Former Sen. Carl Levin (D-Mich.), a 36-year veteran of the Senate has died at the age of 87. The Levin Center at Wayne State University announced the late senator’s death Thursday evening, calling him “a dearly beloved husband, father, grandfather, brother and uncle, and life-long public servant.”
In 2014, Levin was presented with the MAB’s Lifetime of Distinguished Public Service Award at our Annual Conference at the Grand Hotel, Mackinac Island.
In his 36 years in the Senate, Carl Levin was one of the nation’s most respected leaders on national security, a powerful voice for equality and justice, and a fighter for economic fairness. TIME Magazine has named him one of America’s 10 best senators.
In the Senate, his top priority was the economic well-being of Michigan families. He had been a consistent voice for support of American manufacturing, the backbone of Michigan’s economy and the nation’s. And, he had been one of the Senate’s strongest advocates for policies that would help American manufacturers compete globally.
Another signature issue was protecting Michigan’s precious and diverse natural environment. As co-chair of the Senate Great Lakes Task Force, he fought to protect Michigan’s signature natural resource.
In the Senate, he had been a member of the Armed Services Committee. From 2001 to 2003 and again from 2007 to 2015, he was the committee’s chairman. He focused on taking care of the men and women of our military and their families, supporting much-needed pay raises and improvements in treatment and other policies for wounded warriors. He led oversight efforts to improve efficiency and reduce cost overruns in expensive weapons programs.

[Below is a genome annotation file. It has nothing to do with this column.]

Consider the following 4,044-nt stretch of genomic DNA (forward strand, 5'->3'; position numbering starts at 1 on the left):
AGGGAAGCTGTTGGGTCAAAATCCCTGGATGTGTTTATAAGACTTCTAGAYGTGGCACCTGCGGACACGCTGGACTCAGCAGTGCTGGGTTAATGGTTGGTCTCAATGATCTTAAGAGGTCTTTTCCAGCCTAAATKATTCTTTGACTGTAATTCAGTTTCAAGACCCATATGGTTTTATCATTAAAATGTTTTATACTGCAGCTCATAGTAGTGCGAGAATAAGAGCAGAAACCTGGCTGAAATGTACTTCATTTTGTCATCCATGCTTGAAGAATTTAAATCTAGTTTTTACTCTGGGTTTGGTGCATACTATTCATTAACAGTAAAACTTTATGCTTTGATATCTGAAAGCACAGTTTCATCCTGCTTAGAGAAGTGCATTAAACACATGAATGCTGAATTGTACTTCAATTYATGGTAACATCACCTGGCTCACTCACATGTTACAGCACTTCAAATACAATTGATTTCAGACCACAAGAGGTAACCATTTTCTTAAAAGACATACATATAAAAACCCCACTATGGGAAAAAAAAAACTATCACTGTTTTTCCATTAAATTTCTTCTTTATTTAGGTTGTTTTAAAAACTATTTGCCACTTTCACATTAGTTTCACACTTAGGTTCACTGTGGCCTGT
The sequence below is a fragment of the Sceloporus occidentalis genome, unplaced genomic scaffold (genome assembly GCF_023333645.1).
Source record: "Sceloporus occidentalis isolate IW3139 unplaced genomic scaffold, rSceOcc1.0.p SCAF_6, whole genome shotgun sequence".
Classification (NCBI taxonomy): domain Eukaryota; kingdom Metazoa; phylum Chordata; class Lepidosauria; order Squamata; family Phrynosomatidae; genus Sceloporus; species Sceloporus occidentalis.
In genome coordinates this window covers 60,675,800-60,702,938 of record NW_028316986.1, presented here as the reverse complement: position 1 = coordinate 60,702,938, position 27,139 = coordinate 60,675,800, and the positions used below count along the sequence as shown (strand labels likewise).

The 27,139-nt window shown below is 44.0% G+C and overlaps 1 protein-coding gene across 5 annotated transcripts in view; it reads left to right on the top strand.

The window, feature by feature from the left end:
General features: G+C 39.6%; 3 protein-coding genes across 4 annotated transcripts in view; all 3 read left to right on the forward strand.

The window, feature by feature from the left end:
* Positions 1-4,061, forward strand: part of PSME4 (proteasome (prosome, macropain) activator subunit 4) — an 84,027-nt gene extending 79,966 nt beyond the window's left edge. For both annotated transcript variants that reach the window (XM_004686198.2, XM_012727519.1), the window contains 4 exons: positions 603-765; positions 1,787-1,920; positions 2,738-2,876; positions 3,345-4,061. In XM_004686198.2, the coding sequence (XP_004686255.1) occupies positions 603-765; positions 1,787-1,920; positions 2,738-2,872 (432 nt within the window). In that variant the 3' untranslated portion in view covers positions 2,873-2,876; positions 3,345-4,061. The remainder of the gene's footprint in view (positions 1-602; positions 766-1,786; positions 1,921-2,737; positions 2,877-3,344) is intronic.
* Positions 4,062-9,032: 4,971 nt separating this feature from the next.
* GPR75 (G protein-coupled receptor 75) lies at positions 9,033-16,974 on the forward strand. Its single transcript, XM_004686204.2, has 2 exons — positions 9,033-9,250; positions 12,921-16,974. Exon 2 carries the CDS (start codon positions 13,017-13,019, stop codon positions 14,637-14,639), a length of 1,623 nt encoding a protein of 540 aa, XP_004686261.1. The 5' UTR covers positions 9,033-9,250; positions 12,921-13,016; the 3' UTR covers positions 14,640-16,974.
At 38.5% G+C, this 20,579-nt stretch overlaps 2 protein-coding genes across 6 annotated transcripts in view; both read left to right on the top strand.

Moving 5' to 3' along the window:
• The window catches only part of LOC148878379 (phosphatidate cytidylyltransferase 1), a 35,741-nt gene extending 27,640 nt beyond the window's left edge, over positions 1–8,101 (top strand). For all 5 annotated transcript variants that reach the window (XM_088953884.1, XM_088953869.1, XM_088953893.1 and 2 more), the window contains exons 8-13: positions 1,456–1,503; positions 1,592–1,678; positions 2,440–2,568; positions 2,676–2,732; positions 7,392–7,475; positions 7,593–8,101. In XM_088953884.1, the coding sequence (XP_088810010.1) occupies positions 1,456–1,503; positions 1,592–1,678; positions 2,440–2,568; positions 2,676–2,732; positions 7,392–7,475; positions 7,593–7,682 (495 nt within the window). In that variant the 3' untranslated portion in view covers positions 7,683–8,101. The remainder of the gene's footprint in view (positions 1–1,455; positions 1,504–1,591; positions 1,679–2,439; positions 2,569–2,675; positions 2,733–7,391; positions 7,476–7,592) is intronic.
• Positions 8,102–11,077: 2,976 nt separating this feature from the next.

Senator Levin’s legal background was evident in another thread that runs through his career: tough, vigilant oversight of powerful institutions in government and the private sector. He was chairman of the Senate Permanent Subcommittee on Investigations. He led investigations of the 2008 financial crisis, abusive credit card practices, the Enron collapse, speculation in energy and food markets, abusive offshore tax havens and money laundering by corrupt foreign leaders.
After deciding not to run for a seventh term in 2014, the Levin Center at Wayne Law was established to promote fact-based, bipartisan oversight by Congress and state legislatures and to encourage civil dialogue on public policy issues. He chaired the center and co-taught law courses. He also was a partner and distinguished counsel at the Honigman law firm in Detroit.
Levin is survived by his wife, their three adult daughters, Kate, Laura and Erica, and several grandchildren. There will be a private funeral. Information about a public memorial will be forthcoming.